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Karma Automotive Will Build 20,000 Electric Vehicles with Ayro by 2023

Electric

The light-duty electric vehicle arena was a new player in the game: Karma Automotive. The company says it will work with Ayro, Inc. in what is “strategic manufacturing, engineering, and design partnership.” The goal is to make “more than 20,000 vehicles” by the end of 2023 valued at more than $300 million.

Ayro History, Background In Electric Vehicles

Formerly AEV, Ayro, said its EVs are purpose-built. They are small work trucks that you may see on college campuses. In addition, they will work in cities to make quick, spontaneous deliveries or municipal duties. Ayro’s recent lineup consists of “light-duty, urban and short-haul electric vehicles.” They come in two versions: the Club Car 411 and the 311.

Ayro Club Car 411 Characteristics

A prototypical example of these work trucks is Ayro’s Club Car 411. These simple utility vehicles you can envision driving around with rakes and a big water cooler strapped to the back. Three configuration options are available for the Club Car 411. They come in flatbed, pickup, or full van box that offers 123 square feet of cargo room and half-ton payload capacity.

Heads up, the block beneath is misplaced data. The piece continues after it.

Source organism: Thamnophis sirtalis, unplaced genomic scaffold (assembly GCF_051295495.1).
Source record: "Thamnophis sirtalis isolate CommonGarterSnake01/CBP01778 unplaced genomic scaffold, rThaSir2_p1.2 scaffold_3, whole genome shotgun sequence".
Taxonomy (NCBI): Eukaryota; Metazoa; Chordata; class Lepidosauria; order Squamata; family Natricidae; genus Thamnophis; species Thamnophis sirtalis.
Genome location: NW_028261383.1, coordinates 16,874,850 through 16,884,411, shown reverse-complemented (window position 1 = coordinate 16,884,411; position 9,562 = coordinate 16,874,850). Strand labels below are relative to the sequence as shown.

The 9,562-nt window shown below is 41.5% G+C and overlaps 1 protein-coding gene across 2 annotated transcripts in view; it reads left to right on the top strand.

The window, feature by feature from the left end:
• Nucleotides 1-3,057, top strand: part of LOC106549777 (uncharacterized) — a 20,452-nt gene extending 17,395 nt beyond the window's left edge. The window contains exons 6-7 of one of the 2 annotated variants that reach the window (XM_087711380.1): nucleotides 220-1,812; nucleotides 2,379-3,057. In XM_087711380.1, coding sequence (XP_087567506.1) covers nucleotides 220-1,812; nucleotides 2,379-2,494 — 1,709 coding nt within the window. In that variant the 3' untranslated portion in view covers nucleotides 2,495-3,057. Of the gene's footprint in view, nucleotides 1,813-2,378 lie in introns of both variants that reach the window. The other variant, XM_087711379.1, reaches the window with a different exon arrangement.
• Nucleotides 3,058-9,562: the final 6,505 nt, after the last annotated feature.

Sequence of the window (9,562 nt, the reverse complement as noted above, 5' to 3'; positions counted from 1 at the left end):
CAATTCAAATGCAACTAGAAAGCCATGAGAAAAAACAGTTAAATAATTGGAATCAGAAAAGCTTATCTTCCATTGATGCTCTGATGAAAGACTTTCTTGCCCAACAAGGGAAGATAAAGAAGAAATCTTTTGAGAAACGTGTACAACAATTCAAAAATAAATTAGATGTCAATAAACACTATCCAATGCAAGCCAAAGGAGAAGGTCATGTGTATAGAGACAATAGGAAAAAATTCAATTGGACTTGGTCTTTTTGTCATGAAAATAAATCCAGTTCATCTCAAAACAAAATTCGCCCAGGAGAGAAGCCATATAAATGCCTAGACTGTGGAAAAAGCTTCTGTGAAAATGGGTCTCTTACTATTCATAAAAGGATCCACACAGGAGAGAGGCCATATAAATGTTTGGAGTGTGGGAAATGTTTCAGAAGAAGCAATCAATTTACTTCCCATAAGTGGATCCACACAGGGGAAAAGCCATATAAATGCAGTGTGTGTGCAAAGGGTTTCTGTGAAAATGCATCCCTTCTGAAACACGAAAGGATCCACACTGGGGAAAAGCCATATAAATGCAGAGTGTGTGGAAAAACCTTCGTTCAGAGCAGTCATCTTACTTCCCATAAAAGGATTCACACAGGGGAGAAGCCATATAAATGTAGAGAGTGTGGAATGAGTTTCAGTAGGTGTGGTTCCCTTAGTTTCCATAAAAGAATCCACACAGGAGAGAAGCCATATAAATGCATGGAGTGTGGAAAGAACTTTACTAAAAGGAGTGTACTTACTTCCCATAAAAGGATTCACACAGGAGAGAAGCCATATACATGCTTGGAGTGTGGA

Ayro 311 Features, Models

A more fun, three-wheeler can be used as a delivery vehicle, the Ayro 311 is meant to be used as a delivery vehicle. Moreover, this vehicle comes in what is “three flavors”: a fully enclosed two-seater, one with half doors, and as a one-seater with a cargo area. In addition, this vehicle has a driving range of up to 85 miles per charge.

Ayro 511 4X4 Concept Electric Vehicle

The company offers 511 4X4 Concept, which is meant to be an off-road EV. In addition, it is a full-time, four-wheel drive and offers 13 inches of ground clearance. Meanwhile, Ayro said it doesn’t know when or if it will put the 511 4X4 into production.

Ayro, Karma Automotive Collaboration

Both companies will build Ayro’s EVs at Karma’s production facility in Moreno Valley, California. Karma Automotive Innovation and Customization Center (KICC) is the plant. In turn, the companies say they can and have the know-how to build the frame, chassis, and bodies, as well as integrate the powertrain and finish the cars in the robotic paint shop.

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